The federal courthouse in Seattle helped pilot the use of cameras in courtrooms. But the governing body for federal judges has now pulled the plug on the cameras.
The federal hearings on reforms at the Seattle Police Department are video recorded by the U.S. District Court in Seattle and made public.
At one of those hearings last August, Judge James Robart pointed out the disparate number of African-Americans shot by police (according to FBI statistics in certain cities). Then he uttered a well-known slogan from the bench.
Robart: “Forty-one percent of the casualties, 20 percent of the population ... Black lives matter.”
His colleague Judge Robert Lasnik said allowing the cameras in this case serves a public good.
Lasnik: “Judge Robart’s handling of the Seattle Police case is the perfect example of something that increases the public’s ability to understand what’s going on in a difficult area to understand.”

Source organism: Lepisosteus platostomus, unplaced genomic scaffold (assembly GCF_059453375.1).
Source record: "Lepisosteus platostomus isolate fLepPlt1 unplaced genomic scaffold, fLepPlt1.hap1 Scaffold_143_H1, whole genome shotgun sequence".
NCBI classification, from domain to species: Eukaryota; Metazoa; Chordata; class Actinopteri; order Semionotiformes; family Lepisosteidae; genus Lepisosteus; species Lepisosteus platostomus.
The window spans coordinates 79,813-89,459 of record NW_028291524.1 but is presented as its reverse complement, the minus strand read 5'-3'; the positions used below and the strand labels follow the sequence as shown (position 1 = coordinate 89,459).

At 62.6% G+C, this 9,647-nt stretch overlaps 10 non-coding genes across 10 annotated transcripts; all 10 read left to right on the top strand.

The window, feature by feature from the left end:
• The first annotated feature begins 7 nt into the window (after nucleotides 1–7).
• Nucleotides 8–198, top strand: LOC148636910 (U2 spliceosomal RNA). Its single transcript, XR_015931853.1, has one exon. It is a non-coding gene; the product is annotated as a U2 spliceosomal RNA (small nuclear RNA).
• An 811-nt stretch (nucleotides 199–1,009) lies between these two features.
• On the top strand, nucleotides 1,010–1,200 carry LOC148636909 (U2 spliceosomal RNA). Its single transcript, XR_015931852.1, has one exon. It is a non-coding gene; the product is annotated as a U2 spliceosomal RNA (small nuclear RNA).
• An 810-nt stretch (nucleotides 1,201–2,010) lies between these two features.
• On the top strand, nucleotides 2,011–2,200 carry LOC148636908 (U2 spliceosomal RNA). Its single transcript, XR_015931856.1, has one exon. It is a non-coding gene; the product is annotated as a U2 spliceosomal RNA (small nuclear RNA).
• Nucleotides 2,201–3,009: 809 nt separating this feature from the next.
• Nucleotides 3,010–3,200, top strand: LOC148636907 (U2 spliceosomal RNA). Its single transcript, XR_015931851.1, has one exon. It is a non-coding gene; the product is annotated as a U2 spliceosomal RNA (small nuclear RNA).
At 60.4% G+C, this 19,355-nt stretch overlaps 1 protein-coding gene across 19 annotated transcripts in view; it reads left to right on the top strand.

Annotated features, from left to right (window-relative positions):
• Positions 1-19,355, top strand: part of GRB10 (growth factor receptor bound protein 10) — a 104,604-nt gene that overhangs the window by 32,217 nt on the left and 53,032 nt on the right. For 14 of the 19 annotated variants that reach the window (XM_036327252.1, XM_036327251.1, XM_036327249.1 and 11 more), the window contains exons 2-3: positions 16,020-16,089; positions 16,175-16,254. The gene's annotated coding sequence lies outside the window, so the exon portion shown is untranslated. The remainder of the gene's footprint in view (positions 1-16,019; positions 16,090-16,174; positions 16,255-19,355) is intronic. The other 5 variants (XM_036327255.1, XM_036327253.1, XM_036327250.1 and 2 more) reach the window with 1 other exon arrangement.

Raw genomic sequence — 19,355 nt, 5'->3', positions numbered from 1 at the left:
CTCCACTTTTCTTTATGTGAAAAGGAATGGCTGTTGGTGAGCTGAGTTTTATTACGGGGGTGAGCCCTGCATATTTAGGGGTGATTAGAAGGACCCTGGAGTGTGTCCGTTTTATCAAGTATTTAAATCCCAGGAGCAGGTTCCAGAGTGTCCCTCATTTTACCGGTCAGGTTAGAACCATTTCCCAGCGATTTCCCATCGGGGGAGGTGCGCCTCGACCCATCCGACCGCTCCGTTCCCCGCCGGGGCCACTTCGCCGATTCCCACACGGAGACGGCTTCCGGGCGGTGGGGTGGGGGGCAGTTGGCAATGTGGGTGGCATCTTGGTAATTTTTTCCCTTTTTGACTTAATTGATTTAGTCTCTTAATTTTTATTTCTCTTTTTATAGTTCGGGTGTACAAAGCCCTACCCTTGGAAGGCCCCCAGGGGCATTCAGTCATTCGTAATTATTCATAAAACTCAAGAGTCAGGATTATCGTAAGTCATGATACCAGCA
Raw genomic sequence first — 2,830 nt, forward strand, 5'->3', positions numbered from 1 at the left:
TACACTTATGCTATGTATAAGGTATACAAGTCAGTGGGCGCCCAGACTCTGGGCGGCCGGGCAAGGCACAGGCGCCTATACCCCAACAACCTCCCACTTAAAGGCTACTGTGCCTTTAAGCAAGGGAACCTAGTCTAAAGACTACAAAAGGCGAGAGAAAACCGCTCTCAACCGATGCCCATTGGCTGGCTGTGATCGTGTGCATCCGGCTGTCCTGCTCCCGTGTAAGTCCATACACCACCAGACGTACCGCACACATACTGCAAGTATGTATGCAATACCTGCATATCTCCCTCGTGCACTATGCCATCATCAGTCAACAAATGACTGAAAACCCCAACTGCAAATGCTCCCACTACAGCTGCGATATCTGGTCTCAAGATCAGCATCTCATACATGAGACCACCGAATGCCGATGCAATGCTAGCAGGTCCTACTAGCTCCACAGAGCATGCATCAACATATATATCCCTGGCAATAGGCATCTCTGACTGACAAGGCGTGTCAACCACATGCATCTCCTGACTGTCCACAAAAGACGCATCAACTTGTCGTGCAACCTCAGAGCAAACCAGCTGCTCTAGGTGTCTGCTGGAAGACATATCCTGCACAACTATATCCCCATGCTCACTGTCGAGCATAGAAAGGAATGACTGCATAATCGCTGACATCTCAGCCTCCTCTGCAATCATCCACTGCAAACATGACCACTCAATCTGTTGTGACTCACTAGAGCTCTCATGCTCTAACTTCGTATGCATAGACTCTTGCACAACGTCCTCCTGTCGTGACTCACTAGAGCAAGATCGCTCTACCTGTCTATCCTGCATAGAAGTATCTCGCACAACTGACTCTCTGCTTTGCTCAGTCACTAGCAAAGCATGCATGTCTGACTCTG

The cameras were installed in Seattle and other jurisdictions as a pilot project. But a judicial panel headed by the chief justice of the U.S. Supreme Court has decided that the cameras didn’t provide enough benefit to justify the cost.
Lasnik said he’s disappointed, and he doesn’t think financial cost was really an obstacle.
Lasnik: “What you see is an institution in the federal judiciary that’s just, at its highest levels, opposed to cameras.”
But the policy is not universal. The Ninth Circuit Court of Appeals already provides video of its oral arguments. And the U.S. District Court in Seattle will be allowed to continue recording the police oversight hearings.